At the end of the day, with blue waters on our mind and a swaying motion that just wouldn’t stop, we returned to our hotel, happy to have ticked off the island hop from the list but relieved to be back on solid ground and the comfort of Karon Beach.

 

What you need to know about the island hops

Look for the official site and book online (this trip should cost between 1500-2000 Baht per person). Bookings made at the hotel will cost a premium and bookings made at Bangla Road kiosks are unreliable.

Be prepared for motion sickness, especially if you aren’t used to the sea. The waters can get rough and combined with the speed of the boat can make you feel like foamy waves crashing against a cliff. People with motion sickness should medicate well in advance.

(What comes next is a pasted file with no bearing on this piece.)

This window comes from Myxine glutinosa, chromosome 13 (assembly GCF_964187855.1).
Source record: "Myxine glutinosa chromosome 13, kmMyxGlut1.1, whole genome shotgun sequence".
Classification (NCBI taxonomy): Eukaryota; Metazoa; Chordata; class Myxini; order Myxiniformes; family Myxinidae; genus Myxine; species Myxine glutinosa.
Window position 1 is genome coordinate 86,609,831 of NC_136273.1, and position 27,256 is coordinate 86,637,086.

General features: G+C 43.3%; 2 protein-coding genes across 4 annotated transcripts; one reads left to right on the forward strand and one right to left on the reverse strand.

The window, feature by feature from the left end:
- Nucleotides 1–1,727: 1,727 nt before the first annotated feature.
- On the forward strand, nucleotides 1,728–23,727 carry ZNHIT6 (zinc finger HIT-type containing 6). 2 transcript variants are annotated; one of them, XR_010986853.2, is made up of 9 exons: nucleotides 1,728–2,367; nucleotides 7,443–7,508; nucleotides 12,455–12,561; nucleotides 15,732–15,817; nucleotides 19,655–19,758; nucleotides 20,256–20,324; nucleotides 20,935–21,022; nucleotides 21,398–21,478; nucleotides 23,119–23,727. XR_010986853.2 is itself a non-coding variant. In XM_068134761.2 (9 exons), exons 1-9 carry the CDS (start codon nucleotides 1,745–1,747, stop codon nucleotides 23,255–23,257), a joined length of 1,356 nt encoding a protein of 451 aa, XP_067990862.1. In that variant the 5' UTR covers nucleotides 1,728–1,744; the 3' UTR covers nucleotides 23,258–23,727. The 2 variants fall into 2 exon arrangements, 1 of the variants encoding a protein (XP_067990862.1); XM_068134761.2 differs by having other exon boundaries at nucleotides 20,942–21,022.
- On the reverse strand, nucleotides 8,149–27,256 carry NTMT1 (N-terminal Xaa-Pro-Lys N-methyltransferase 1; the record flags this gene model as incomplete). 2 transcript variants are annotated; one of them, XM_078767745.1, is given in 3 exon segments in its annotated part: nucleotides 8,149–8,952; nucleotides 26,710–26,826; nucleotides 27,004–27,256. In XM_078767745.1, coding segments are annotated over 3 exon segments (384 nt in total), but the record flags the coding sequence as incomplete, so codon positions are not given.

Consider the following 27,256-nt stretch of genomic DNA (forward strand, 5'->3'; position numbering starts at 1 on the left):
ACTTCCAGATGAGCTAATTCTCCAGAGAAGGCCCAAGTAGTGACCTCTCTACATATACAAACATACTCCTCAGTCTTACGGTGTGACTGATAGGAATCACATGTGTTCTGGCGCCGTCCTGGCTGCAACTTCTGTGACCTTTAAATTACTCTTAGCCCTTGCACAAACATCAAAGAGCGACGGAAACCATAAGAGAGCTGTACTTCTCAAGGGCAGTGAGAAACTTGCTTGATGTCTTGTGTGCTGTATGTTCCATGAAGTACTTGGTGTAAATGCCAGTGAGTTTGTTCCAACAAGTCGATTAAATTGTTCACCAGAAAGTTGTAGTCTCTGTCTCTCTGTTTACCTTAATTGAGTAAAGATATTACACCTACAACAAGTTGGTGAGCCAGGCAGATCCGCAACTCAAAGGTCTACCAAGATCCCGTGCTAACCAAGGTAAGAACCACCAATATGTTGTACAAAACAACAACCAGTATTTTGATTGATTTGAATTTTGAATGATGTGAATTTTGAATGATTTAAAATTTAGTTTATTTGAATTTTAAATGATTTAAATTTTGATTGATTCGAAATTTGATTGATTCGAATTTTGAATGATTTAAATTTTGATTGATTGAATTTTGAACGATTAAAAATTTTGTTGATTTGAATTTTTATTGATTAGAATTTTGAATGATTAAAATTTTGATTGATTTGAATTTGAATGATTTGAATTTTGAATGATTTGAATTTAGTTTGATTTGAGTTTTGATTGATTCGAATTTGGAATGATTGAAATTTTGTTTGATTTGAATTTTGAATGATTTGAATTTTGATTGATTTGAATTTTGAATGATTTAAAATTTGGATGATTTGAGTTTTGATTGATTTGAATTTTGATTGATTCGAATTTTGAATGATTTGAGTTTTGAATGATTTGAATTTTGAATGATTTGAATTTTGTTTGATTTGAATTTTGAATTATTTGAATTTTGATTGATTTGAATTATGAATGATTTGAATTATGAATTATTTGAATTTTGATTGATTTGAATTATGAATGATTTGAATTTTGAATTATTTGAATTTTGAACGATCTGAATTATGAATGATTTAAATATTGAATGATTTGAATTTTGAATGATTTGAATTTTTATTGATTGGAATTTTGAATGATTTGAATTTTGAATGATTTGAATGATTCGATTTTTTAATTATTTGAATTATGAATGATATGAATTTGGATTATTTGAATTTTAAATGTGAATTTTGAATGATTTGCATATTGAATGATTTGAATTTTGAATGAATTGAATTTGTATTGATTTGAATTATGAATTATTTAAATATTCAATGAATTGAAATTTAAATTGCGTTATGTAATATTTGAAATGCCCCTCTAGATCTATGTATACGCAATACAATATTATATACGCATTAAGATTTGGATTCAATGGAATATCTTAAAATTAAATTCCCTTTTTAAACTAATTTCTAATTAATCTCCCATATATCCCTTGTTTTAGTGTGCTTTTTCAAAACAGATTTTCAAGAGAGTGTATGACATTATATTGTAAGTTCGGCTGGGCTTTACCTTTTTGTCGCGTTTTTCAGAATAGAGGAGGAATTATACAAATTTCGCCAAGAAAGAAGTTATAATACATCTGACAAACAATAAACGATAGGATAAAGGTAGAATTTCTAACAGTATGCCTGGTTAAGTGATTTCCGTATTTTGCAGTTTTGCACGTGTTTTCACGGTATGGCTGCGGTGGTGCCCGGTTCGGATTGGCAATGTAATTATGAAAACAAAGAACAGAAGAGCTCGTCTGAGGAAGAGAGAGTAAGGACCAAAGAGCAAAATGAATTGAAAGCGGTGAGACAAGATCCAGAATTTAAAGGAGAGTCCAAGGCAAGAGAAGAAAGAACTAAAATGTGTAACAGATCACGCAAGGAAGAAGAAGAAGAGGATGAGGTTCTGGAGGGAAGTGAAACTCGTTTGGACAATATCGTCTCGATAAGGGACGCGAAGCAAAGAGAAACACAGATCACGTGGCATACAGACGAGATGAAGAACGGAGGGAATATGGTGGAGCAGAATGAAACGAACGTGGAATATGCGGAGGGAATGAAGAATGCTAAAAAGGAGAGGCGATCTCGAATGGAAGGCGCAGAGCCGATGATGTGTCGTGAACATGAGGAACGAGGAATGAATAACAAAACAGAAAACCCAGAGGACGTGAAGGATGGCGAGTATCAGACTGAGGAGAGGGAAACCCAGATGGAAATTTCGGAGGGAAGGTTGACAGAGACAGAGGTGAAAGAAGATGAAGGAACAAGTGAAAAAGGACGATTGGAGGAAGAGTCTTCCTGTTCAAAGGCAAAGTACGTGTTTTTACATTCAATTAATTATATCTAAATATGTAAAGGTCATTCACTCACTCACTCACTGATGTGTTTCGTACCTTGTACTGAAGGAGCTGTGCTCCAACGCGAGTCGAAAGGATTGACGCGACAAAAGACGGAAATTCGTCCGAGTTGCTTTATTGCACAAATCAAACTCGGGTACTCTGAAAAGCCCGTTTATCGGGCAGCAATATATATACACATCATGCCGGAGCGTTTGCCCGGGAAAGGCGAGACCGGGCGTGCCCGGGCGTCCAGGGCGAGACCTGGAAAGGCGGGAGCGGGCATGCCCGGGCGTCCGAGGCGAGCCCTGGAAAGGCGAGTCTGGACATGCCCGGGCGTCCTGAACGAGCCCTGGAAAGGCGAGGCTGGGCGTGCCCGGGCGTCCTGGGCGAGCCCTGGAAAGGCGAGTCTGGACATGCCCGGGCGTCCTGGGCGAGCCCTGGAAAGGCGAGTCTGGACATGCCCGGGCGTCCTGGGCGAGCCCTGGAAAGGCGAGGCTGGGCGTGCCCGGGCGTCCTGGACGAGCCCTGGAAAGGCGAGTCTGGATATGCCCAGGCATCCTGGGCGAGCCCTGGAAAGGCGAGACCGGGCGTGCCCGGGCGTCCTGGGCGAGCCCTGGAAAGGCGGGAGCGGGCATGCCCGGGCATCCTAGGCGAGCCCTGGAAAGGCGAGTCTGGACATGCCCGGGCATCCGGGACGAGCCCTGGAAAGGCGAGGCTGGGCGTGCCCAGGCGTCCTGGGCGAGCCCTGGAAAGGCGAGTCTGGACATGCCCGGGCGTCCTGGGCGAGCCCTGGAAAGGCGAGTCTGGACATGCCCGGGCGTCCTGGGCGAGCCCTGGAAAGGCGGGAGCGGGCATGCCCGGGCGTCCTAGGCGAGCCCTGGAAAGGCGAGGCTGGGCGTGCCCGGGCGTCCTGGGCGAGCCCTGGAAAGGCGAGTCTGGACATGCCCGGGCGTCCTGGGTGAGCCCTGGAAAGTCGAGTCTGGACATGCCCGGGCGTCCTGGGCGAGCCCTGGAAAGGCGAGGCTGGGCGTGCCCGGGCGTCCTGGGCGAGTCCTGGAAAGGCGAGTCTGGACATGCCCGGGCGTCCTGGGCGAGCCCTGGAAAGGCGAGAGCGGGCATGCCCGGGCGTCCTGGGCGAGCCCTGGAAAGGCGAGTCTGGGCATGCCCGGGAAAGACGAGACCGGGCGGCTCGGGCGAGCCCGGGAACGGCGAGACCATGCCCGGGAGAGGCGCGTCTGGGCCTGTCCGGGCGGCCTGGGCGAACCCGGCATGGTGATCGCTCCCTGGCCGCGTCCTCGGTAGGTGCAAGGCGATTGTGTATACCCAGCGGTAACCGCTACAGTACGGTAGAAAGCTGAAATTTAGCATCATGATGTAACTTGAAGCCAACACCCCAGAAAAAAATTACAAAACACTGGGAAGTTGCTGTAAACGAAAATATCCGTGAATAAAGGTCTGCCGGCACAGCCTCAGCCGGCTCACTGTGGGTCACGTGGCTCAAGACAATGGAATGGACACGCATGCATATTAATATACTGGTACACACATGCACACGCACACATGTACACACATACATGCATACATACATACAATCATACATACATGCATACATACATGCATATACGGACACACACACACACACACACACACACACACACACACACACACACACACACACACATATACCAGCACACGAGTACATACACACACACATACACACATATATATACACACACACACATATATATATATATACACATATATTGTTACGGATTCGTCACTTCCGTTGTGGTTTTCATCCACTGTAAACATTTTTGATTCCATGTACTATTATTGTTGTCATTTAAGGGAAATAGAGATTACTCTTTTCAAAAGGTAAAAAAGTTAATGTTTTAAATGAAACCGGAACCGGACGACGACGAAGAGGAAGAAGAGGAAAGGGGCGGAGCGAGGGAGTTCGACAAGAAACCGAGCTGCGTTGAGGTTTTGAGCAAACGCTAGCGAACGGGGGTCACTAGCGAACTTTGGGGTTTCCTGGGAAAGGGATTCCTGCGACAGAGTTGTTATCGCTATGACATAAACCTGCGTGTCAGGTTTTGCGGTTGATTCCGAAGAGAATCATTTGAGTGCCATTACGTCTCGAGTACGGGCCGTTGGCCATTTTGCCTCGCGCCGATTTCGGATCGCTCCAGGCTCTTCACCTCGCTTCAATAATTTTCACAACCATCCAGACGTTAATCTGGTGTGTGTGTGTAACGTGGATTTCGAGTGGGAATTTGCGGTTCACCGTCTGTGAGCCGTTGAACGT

Rethink this adventure if you’re unfit because getting on and off the boat can be tricky, especially as it keeps bobbing and the steps up are mid-water not ground level.

4  Carry tons of sunblock and dress as beach-appropriate as possible. Don’t worry about shoes because they will be taken from you at the pier, at the very beginning of this tour.

Cold water and fresh fruit is served on the boat and a fancy lunch is served on one of the islands but you may want to keep candy and gum on hand, especially if it helps with the nausea.

 

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Aamna Haider Isani

The author is Editor-in-Chief at Something Haute as well as Editor at Instep, The News. Full time writer, critic with a love for words and an intolerance for typos.